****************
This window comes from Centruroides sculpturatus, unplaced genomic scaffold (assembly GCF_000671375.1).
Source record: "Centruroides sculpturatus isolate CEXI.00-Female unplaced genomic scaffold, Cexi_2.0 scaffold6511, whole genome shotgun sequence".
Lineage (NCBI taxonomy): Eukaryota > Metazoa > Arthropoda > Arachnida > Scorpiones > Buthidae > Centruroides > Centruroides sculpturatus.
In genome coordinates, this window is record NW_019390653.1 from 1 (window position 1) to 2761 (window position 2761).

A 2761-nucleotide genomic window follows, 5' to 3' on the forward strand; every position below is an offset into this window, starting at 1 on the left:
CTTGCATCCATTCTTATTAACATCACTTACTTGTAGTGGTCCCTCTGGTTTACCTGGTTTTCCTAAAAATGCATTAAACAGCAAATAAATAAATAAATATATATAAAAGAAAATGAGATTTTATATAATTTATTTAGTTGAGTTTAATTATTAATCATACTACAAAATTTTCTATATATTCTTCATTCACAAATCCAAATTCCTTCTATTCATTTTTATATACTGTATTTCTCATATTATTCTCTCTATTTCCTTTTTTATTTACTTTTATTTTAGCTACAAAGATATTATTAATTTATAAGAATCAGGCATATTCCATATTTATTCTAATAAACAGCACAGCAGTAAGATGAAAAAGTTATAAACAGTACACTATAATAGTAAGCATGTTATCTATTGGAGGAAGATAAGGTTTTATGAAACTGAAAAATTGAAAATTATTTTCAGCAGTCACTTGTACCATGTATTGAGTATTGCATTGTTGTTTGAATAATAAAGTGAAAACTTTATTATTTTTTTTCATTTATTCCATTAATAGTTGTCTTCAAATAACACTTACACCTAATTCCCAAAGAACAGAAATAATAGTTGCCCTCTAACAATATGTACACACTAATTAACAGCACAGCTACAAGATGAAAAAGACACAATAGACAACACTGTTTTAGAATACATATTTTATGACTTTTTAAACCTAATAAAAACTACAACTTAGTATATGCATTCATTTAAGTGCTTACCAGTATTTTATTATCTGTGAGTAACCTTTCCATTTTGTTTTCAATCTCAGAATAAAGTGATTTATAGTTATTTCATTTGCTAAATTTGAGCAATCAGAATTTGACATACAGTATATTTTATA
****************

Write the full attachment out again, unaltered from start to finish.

This window comes from Centruroides sculpturatus, unplaced genomic scaffold (assembly GCF_000671375.1).
Source record: "Centruroides sculpturatus isolate CEXI.00-Female unplaced genomic scaffold, Cexi_2.0 scaffold6511, whole genome shotgun sequence".
Lineage (NCBI taxonomy): Eukaryota > Metazoa > Arthropoda > Arachnida > Scorpiones > Buthidae > Centruroides > Centruroides sculpturatus.
In genome coordinates, this window is record NW_019390653.1 from 1 (window position 1) to 2761 (window position 2761).

A 2761-nucleotide genomic window follows, 5' to 3' on the forward strand; every position below is an offset into this window, starting at 1 on the left:
CTTGCATCCATTCTTATTAACATCACTTACTTGTAGTGGTCCCTCTGGTTTACCTGGTTTTCCTAAAAATGCATTAAACAGCAAATAAATAAATAAATATATATAAAAGAAAATGAGATTTTATATAATTTATTTAGTTGAGTTTAATTATTAATCATACTACAAAATTTTCTATATATTCTTCATTCACAAATCCAAATTCCTTCTATTCATTTTTATATACTGTATTTCTCATATTATTCTCTCTATTTCCTTTTTTATTTACTTTTATTTTAGCTACAAAGATATTATTAATTTATAAGAATCAGGCATATTCCATATTTATTCTAATAAACAGCACAGCAGTAAGATGAAAAAGTTATAAACAGTACACTATAATAGTAAGCATGTTATCTATTGGAGGAAGATAAGGTTTTATGAAACTGAAAAATTGAAAATTATTTTCAGCAGTCACTTGTACCATGTATTGAGTATTGCATTGTTGTTTGAATAATAAAGTGAAAACTTTATTATTTTTTTTCATTTATTCCATTAATAGTTGTCTTCAAATAACACTTACACCTAATTCCCAAAGAACAGAAATAATAGTTGCCCTCTAACAATATGTACACACTAATTAACAGCACAGCTACAAGATGAAAAAGACACAATAGACAACACTGTTTTAGAATACATATTTTATGACTTTTTAAACCTAATAAAAACTACAACTTAGTATATGCATTCATTTAAGTGCTTACCAGTATTTTATTATCTGTGAGTAACCTTTCCATTTTGTTTTCAATCTCAGAATAAAGTGATTTATAGTTATTTCATTTGCTAAATTTGAGCAATCAGAATTTGACATACAGTATATTTTATA